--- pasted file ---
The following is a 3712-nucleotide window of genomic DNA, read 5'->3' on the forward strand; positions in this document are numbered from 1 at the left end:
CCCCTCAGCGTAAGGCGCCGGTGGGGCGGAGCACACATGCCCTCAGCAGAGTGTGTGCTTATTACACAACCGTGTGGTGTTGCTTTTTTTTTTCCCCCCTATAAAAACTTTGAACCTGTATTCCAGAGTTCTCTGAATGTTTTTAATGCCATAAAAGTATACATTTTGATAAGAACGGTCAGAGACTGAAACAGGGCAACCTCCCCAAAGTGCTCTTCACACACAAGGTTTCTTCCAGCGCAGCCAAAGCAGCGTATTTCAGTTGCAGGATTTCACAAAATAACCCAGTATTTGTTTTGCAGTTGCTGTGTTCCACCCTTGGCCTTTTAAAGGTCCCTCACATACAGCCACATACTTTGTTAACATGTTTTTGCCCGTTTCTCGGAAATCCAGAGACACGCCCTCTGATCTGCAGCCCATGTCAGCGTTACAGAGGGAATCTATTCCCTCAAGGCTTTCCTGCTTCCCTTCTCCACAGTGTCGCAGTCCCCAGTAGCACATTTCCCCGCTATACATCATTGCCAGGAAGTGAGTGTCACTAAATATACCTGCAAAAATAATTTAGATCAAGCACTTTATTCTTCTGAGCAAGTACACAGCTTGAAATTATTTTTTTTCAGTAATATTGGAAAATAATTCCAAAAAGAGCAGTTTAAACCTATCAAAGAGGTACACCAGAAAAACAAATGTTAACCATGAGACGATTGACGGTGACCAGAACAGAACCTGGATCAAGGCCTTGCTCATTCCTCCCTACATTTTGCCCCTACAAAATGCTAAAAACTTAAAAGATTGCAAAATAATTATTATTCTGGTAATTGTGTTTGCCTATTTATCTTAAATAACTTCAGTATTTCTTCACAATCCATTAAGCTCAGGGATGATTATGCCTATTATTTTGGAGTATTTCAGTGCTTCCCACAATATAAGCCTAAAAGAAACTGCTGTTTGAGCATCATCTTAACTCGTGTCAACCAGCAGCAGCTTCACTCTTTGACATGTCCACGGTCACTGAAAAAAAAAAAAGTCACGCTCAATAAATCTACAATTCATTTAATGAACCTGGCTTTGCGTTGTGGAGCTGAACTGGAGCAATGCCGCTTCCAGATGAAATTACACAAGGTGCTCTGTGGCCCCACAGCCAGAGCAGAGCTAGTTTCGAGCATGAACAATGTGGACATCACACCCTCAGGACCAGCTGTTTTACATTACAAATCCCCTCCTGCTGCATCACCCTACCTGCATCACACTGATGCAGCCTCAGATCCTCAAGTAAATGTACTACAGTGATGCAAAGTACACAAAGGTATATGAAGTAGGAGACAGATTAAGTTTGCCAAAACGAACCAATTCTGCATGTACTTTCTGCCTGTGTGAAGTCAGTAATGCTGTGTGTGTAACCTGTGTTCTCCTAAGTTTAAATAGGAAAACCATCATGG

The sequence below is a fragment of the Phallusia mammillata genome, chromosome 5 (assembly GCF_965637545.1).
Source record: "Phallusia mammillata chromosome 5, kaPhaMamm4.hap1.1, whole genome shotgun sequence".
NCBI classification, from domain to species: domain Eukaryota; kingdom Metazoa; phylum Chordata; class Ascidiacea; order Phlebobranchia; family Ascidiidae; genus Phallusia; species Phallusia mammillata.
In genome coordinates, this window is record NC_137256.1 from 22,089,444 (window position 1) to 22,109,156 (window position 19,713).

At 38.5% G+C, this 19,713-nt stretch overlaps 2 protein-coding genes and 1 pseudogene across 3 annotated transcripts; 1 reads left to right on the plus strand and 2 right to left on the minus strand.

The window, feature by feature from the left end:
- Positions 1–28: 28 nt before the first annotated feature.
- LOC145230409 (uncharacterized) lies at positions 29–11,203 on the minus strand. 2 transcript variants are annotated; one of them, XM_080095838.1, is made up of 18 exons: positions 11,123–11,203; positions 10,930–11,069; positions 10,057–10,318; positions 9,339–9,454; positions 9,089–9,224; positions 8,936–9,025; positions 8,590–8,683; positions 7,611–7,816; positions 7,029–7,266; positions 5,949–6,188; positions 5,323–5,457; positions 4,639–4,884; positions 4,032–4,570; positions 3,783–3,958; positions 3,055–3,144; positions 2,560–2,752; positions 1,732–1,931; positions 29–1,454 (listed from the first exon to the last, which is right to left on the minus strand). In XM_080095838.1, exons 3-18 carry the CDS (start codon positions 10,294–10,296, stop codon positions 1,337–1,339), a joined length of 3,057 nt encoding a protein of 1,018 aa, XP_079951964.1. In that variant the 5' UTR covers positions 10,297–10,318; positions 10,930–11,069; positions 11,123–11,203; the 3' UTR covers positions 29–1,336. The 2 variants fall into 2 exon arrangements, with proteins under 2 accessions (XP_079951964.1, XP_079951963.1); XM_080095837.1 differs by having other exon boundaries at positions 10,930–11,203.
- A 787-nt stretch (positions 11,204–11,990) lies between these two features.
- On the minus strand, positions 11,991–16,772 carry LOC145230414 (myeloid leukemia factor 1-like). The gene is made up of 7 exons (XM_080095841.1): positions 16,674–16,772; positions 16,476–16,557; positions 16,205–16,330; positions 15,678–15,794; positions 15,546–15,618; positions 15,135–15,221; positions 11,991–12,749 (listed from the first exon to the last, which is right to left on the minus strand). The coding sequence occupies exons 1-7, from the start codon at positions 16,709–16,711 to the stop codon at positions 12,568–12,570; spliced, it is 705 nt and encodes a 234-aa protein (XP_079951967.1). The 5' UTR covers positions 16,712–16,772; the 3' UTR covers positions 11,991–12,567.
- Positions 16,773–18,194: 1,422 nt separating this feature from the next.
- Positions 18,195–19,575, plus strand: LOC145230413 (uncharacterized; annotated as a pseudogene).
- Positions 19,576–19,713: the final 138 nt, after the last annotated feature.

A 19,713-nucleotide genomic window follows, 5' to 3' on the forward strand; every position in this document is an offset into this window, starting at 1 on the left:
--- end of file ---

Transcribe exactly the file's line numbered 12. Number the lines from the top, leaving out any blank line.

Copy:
- On the minus strand, positions 11,991–16,772 carry LOC145230414 (myeloid leukemia factor 1-like). The gene is made up of 7 exons (XM_080095841.1): positions 16,674–16,772; positions 16,476–16,557; positions 16,205–16,330; positions 15,678–15,794; positions 15,546–15,618; positions 15,135–15,221; positions 11,991–12,749 (listed from the first exon to the last, which is right to left on the minus strand). The coding sequence occupies exons 1-7, from the start codon at positions 16,709–16,711 to the stop codon at positions 12,568–12,570; spliced, it is 705 nt and encodes a 234-aa protein (XP_079951967.1). The 5' UTR covers positions 16,712–16,772; the 3' UTR covers positions 11,991–12,567.